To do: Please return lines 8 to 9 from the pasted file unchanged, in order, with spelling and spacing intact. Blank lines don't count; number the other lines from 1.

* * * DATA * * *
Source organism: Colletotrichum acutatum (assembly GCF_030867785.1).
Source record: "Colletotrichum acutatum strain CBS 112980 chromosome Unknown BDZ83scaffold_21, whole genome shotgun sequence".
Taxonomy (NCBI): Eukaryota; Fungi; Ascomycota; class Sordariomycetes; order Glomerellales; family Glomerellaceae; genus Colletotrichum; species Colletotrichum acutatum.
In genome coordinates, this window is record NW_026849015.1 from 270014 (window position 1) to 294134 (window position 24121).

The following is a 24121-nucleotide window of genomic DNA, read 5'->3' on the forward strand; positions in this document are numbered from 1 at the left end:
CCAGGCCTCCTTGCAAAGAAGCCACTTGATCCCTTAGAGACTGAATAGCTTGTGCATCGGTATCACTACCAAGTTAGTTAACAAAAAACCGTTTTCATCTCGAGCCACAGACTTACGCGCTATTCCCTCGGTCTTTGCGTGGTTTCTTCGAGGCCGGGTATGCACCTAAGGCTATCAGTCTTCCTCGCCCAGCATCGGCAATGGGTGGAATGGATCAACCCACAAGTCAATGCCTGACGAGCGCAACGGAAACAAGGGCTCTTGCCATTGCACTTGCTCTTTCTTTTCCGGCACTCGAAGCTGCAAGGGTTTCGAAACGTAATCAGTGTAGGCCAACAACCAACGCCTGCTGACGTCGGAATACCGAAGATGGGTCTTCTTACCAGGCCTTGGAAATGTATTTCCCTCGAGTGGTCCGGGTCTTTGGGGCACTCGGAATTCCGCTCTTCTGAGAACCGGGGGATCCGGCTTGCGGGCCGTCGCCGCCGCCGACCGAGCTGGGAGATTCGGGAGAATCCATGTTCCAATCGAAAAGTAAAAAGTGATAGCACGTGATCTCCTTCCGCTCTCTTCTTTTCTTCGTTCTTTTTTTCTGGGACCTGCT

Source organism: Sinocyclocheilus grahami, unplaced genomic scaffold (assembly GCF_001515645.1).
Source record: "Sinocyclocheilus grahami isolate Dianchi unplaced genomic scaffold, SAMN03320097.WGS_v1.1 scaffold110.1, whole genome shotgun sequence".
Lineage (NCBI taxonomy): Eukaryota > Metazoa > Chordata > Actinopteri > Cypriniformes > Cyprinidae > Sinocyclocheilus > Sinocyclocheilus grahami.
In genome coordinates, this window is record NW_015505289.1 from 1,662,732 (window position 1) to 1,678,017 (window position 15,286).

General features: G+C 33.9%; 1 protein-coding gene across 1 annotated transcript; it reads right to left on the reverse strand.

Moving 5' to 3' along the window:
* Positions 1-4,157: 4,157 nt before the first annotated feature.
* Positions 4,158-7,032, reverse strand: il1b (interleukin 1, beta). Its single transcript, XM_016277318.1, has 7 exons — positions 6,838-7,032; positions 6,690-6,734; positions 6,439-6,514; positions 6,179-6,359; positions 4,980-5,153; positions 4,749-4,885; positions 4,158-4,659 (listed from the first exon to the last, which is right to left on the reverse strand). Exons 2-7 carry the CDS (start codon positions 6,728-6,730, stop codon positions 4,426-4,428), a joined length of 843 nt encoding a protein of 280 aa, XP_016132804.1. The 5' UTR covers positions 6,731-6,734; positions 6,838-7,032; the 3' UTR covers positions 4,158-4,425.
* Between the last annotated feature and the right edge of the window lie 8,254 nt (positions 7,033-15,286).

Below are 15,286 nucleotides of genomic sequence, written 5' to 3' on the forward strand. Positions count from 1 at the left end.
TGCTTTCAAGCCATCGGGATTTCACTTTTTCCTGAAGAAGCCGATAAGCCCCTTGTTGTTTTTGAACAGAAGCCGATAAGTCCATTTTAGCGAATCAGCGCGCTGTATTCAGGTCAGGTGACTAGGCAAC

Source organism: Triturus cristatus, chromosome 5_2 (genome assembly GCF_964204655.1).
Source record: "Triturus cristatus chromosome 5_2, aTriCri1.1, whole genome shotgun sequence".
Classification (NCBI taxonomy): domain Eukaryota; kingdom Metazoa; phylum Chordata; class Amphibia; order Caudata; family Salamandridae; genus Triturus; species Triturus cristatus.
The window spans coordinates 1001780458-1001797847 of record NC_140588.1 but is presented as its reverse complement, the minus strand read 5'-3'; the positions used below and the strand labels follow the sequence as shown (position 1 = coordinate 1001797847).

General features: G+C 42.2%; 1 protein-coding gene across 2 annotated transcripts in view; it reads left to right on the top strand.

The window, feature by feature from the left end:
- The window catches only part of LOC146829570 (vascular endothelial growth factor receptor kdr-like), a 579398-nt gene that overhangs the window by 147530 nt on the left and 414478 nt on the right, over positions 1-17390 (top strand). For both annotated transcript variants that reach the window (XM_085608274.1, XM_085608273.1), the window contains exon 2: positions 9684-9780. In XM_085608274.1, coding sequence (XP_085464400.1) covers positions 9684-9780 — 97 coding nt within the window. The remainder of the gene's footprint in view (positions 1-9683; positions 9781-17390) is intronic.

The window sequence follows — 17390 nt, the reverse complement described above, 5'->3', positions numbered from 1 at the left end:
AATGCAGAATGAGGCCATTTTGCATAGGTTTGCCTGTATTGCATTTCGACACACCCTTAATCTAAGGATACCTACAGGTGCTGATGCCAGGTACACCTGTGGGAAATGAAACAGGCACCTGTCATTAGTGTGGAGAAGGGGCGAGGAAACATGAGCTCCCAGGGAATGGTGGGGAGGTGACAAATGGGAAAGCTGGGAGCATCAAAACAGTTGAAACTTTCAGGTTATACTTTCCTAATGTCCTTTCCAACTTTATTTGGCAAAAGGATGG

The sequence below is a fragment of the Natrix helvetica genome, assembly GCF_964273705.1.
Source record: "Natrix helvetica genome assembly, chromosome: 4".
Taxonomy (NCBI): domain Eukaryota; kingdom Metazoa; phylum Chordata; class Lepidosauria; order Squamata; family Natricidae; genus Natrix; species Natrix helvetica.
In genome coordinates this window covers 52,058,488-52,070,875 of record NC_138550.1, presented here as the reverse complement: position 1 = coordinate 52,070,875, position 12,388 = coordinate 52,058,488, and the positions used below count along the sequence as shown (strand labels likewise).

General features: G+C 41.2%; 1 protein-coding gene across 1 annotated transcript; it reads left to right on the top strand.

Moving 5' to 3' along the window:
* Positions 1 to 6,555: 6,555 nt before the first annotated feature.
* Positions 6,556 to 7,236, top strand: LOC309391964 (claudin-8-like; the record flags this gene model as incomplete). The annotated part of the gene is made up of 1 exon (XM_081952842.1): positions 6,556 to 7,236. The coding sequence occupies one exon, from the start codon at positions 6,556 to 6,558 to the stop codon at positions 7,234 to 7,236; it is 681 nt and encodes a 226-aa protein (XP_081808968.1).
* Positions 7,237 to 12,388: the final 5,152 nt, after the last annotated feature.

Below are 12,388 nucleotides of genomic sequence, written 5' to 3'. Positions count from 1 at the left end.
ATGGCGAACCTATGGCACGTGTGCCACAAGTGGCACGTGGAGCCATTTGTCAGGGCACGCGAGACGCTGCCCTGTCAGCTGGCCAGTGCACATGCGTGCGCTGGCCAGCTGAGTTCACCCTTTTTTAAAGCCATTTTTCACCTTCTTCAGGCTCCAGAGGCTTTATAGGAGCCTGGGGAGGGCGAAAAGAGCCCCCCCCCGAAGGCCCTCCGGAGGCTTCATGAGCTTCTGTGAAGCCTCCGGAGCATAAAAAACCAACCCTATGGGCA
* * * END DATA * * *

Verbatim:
Source record: "Sinocyclocheilus grahami isolate Dianchi unplaced genomic scaffold, SAMN03320097.WGS_v1.1 scaffold110.1, whole genome shotgun sequence".
Lineage (NCBI taxonomy): Eukaryota > Metazoa > Chordata > Actinopteri > Cypriniformes > Cyprinidae > Sinocyclocheilus > Sinocyclocheilus grahami.